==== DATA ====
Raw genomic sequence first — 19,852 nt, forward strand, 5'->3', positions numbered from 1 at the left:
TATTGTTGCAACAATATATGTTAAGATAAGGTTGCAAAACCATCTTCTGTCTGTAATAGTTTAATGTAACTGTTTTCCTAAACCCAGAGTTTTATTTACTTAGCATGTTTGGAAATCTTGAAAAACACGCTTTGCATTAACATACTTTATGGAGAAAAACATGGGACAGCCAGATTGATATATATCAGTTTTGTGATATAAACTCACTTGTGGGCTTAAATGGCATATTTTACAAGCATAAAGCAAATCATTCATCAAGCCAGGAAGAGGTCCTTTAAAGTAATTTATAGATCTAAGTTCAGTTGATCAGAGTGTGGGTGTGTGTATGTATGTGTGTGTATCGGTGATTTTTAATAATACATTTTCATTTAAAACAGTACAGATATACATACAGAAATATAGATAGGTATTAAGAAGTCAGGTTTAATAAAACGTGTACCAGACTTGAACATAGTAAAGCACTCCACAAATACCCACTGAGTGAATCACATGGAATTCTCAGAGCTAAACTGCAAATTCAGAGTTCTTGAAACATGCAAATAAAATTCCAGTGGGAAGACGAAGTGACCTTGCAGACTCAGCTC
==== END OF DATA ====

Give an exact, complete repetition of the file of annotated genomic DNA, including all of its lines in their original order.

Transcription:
Raw genomic sequence first — 19,852 nt, forward strand, 5'->3', positions numbered from 1 at the left:
TATTGTTGCAACAATATATGTTAAGATAAGGTTGCAAAACCATCTTCTGTCTGTAATAGTTTAATGTAACTGTTTTCCTAAACCCAGAGTTTTATTTACTTAGCATGTTTGGAAATCTTGAAAAACACGCTTTGCATTAACATACTTTATGGAGAAAAACATGGGACAGCCAGATTGATATATATCAGTTTTGTGATATAAACTCACTTGTGGGCTTAAATGGCATATTTTACAAGCATAAAGCAAATCATTCATCAAGCCAGGAAGAGGTCCTTTAAAGTAATTTATAGATCTAAGTTCAGTTGATCAGAGTGTGGGTGTGTGTATGTATGTGTGTGTATCGGTGATTTTTAATAATACATTTTCATTTAAAACAGTACAGATATACATACAGAAATATAGATAGGTATTAAGAAGTCAGGTTTAATAAAACGTGTACCAGACTTGAACATAGTAAAGCACTCCACAAATACCCACTGAGTGAATCACATGGAATTCTCAGAGCTAAACTGCAAATTCAGAGTTCTTGAAACATGCAAATAAAATTCCAGTGGGAAGACGAAGTGACCTTGCAGACTCAGCTC